You don’t realize how much you take your toilet for granted until it suddenly becomes blocked. That’s when the bottom falls out of your domestic world and you discover novel uses for a washing up bowl. You know when a toilet’s blocked because when you flush, the water rises up the bowl instead of running away freely. Clearing a blockage isn’t a very nice job to tackle but at least it’s simple and you only need a couple of tools. It also saves the embarrassment and expense of calling someone out to deal with it.
Here’s what to do to shift the vast majority of blockages yourself.
Most likely a ball of toilet paper mush will be causing the blockage at the point where the pipe bends back on itself in a U shape to form a water trap.
This trap is attached below sinks and toilets to hold a standing reservoir of water after you flush the toilet or empty a sink. It provides a seal to stop germs, insects and sewer gas coming up the drains, through your pipes and into your home. As it’s an 18th century invention, let’s first try a suitably low-tech way of shifting it. If that doesn’t work we’ll move onto plan B and C before resorting to blasting it away.
Plan A. Ye Olde Pail of Water
You will need a large bucket, an empty yoghurt pot (apricot flavour) and a pair of bright yellow rubber gloves. Wait for any water in the toilet bowl to seep away, If the level doesn’t gradually go down, it normally means a more serious clog.
Don the gloves and use the yoghurt pot to bail out that devil’s broth into the bucket. Tip it over the neighbour’s fence when they’re not looking as payback for their cat crapping in your garden.
Slink back into the house and feel as far as you can into the U bend of the toilet pan to pull out any material you can reach. Cotton buds, a kilo of heroin, an old plastic toilet freshener, a little rubber duckie, you might be surprised what you find down there. Even if something small is trapped down there, toilet paper could build up around it, eventually clogging up the pipe.
Drag out all the solids and semi-solids you can and empty them into your neighbour’s bin. Go back and fill the bucket with water. Pour it from a height, all in one steady pour, into the toilet bowl and see if that does the trick.
If it’s still clogged after a couple of tries, move onto Plan B.
Plan B- the trusty plunger
There is a special, rectangular-shaped rubber plunger with side flaps especially designed to fit a toilet. If you can get one of these from a specialist plumbing shop, great, it’ll give you the best chance of success.
Pour a little water in the bowl to cover the plunger head and shove it in to seal the opening. Use an even pumping action until you hear the pipe burp and the water level goes down. Flush the bowl.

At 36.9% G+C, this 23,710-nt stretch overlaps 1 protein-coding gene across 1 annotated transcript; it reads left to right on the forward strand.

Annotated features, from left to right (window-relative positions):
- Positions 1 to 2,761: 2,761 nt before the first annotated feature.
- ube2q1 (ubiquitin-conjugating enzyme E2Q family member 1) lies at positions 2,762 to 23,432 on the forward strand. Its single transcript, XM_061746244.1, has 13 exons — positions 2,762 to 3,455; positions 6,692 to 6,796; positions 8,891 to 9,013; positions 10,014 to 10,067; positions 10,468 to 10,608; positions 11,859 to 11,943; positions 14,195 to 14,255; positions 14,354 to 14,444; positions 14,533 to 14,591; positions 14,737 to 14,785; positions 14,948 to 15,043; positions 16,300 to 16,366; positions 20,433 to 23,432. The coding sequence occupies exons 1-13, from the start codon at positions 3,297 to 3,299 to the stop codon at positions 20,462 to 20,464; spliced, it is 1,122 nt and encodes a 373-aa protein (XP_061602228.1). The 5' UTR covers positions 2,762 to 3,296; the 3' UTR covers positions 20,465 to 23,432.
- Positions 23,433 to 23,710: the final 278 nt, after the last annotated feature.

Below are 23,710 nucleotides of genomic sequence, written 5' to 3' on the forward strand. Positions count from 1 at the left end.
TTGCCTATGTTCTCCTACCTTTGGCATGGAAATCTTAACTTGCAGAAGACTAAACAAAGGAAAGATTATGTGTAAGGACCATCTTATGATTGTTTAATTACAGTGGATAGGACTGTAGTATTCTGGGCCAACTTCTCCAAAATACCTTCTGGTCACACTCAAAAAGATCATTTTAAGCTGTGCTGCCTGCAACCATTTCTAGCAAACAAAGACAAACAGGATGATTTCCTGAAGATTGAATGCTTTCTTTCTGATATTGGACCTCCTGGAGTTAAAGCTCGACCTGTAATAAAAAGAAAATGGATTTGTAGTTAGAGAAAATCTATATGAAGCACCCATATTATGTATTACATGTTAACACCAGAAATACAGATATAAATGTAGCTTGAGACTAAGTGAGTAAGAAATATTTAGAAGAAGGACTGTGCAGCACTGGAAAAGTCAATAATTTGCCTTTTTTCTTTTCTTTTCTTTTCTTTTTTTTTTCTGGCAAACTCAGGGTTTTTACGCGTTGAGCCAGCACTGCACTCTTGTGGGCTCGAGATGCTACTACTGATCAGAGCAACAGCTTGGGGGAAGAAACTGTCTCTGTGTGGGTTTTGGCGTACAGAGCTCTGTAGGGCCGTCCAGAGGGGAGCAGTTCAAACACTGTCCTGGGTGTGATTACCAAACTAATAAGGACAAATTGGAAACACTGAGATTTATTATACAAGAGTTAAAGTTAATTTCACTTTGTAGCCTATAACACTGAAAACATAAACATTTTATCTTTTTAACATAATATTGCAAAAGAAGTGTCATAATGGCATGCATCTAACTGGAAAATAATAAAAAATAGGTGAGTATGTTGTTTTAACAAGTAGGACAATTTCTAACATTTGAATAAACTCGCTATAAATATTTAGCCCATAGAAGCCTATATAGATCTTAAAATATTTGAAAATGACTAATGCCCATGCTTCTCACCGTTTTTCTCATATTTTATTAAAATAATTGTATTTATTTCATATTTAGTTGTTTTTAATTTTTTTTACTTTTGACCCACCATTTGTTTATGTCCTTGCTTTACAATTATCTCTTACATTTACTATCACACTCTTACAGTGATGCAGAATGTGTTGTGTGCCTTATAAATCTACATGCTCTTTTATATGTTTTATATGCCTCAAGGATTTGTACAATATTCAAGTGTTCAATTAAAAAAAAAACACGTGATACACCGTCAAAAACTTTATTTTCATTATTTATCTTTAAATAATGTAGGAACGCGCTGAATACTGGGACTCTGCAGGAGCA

If the water is still slow in draining away, give it a few more goes.
If you can’t get your hands on a specialist toilet plunger, the plastic style of sink plunger with a corrugated head is your next best bet. They’re more flexible than the old rubber cup and wooden stick stick type and will form a better seal.
If the Plungers-R-Us superstore is shut and you’re desperate, try using an old fashioned mop with the head tightly wrapped in a plastic bag as a plunger; you never know your luck. Just remember to have a little water at the bottom of the bowl so you have something to help form a vacuum.
If neither mop nor plunger or swearing works, move onto plan C.
Plan C-screw it
You can get one of these screw style devices from most hardware stores. Designs vary, but essentially they’re just a really long length of springy metal with a hand crank at one end and a corkscrew tip at the other.
You just feed the corkscrew tip through the bottom of the bowl, turning the handle clockwise as you go. The spring will worm itself around the U bend, along the pipe and hopefully screw itself into what’s causing the blockage. When it’s gone in as far as it will go, keep turning it clockwise as you pull the thing back out.
You’re trying to drag whatever’s causing the blockage back into the toilet bowl rather than push it further down the pipe. If there’s horrible stinky stuff hanging from the end of the auger, that’s promising. Flush and keep repeating the action until the blockage is cleared.
If the tip always comes out cleanish and you can’t feel any resistance to the rod, then the blockage may be much further along the pipe. Time for Plan D.
Plan D- blow it away
At around £30 for a half decent one, a ‘power plunger’ clears blockage by shooting a burst of compressed air down the pipe. Don’t worry; it isn’t as scary as it sounds. You just pump the canister, stick the nozzle down the toilet, making sure the tip is well covered with water, and pull the trigger. The force of of the compressed air creates shock waves through the trapped water to jolt the debris free. As the turbulence can travel a long way along the pipe, it can clear blockages that are out of reach of many augers. Power plunger models vary so be sure to read the instructions properly before you start blasting away.